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2008-03-03 08:27:28
2008-03-03 08:27:28

If you are interested in learning about Deaf culture, I would suggest getting involved in your local Deaf community. There is nobody better qualified to help you understand Deaf Culture that a Deaf person!


Related Questions

The term "deaf" (with a lowercase d) is used to reference individuals by hearing status, not affiliation with a particular culture. While these individuals may have a hearing loss, they may identify as members of any culture. On the other hand, "Deaf" (with a capital D), often times called "Big 'D' Deaf," is a cultural label used amongst members of the Deaf community. This label is used to refer to individuals or groups of individuals who are part of Deaf Culture--a culture with it's own language (American Sign Language), social beliefs, traditions, literature, art, history and values. Members of the Deaf community do not view their deafness as a disability, and may find it offensive to be labeled as such. In fact given changes in U.S. legislation (ADA, IDEA, etc.) as well as technological advances (text messaging, email and video relay interpreting) the phrase "Deaf people can do anything but hear" has become a trademark of the Deaf community. Deaf Culture is inclusive of individuals who are deaf, as well as their friends, families, and paraprofessionals such as sign language interpreters. Lucas Lancaster Communication Manager Gracias Video Relay Services

deaf is not a culture, it is a physical handicap. a culture is something like the greeks.

Deaf individuals could not hear the word of God

People did not except deaf culture because they are open and willing to embrace all cultures. If the people you're referring to did not accept deaf culture, it has to do with the fact that they are deaf (to other's cultures).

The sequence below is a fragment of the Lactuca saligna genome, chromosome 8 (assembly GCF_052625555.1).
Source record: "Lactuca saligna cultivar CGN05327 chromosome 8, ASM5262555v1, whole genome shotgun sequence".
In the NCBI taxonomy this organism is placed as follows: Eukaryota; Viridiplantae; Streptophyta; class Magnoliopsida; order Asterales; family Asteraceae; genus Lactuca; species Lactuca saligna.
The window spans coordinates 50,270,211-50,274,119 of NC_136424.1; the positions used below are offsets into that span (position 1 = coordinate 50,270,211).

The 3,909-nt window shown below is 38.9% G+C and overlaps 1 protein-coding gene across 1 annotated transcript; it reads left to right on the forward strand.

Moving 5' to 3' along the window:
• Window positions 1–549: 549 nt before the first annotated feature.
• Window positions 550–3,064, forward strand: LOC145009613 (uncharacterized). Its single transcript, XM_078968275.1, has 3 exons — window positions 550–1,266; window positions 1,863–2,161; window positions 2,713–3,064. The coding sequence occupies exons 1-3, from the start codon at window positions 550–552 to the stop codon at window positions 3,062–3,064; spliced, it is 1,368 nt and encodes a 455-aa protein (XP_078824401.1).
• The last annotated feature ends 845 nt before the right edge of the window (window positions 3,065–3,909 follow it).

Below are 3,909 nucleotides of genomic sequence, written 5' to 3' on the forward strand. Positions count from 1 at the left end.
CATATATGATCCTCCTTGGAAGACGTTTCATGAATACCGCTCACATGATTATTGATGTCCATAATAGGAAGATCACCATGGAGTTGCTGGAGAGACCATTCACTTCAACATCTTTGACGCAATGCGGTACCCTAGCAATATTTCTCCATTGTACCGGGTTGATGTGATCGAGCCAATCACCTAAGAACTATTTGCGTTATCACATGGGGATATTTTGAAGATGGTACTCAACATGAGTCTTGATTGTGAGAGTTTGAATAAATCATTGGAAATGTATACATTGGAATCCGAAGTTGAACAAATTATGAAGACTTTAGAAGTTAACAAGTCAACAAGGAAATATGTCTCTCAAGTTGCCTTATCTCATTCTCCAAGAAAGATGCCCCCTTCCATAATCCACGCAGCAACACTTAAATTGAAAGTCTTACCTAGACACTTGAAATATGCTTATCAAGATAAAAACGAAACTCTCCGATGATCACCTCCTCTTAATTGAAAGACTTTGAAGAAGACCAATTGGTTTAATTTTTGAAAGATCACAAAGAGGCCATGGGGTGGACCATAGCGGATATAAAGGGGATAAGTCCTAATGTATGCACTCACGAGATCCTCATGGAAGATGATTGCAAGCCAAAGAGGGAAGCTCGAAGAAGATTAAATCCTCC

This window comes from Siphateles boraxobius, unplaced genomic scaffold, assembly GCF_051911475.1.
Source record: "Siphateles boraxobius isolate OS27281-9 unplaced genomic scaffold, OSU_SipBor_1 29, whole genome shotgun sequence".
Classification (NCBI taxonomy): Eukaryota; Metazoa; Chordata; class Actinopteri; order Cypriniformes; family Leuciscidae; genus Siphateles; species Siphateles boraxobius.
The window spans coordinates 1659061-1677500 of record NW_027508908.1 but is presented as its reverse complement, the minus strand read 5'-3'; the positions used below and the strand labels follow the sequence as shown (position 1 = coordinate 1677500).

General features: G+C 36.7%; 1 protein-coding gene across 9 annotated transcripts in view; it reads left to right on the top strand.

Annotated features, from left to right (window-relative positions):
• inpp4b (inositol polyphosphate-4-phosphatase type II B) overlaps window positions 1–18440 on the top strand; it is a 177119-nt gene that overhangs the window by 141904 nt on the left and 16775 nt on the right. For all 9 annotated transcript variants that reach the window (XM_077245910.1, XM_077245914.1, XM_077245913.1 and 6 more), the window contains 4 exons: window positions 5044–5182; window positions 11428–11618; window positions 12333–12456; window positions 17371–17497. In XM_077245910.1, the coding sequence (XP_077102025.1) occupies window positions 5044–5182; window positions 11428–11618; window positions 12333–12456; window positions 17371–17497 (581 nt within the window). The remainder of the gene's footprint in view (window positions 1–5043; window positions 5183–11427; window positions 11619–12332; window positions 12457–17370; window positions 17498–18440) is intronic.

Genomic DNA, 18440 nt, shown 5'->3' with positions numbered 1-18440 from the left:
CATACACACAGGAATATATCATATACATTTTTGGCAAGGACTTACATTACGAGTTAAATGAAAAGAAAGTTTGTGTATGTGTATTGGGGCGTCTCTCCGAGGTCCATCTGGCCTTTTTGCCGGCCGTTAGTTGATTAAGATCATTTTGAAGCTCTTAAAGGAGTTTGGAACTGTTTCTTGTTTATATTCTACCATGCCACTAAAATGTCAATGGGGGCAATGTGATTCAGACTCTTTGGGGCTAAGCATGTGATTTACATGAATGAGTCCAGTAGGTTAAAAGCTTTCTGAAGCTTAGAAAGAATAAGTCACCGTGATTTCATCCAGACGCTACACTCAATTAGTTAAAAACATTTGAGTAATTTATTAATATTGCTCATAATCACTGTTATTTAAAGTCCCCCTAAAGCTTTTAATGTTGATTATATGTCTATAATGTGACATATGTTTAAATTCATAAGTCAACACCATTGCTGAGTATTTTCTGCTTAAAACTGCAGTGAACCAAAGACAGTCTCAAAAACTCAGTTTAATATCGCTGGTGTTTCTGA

You don't have to be Deaf to learn sign language. But yes, many Deaf people learn signing when they are younger.

"Deaf" refers to deaf people in the context of their language, history, culture, etc. "deaf" means anyone who doesn't hear.

Deaf Literature = a body of written stories, poems, songs and other genres which include Deaf characters, Deaf culture, Deaf identity and Deaf experiences in their work.

Deaf children learn language exactly the same way hearing children learn language: by being exposed to it.

Deaf people communicate in a variety of ways. So first you need to determine which form you need/want to learn. If you want to learn American Sign Language then you should take a class. I suggest taking it from a deaf teacher. They are typically the most skilled and have the best understanding of Deaf culture. Other forms of communication include PSE, MCE, TC and oralism. I only really have knowledge of ASL so I will leave it at that. ASL is a wonderful language. Enjoy.

No, the actress Holly Hunter is not deaf. Holly Hunter is hearing impaired- she has no hearing in one ear, in deaf culture while she is not deaf she is not hearing either.

To say "yay" in Deaf culture, simply raise your hands above your head and wave them.

I am deaf and I was born and taught how to sign when I was baby. I was then sent to deaf school when I was five and learned sign language there. They move their hands and show and practice with them. They learn from watching and touching.

No, he was not deaf. His parents were deaf. His mother language was sign language. Many deaf people were surprised to learn that he was hearing because of his exquisite use and fluency of sign.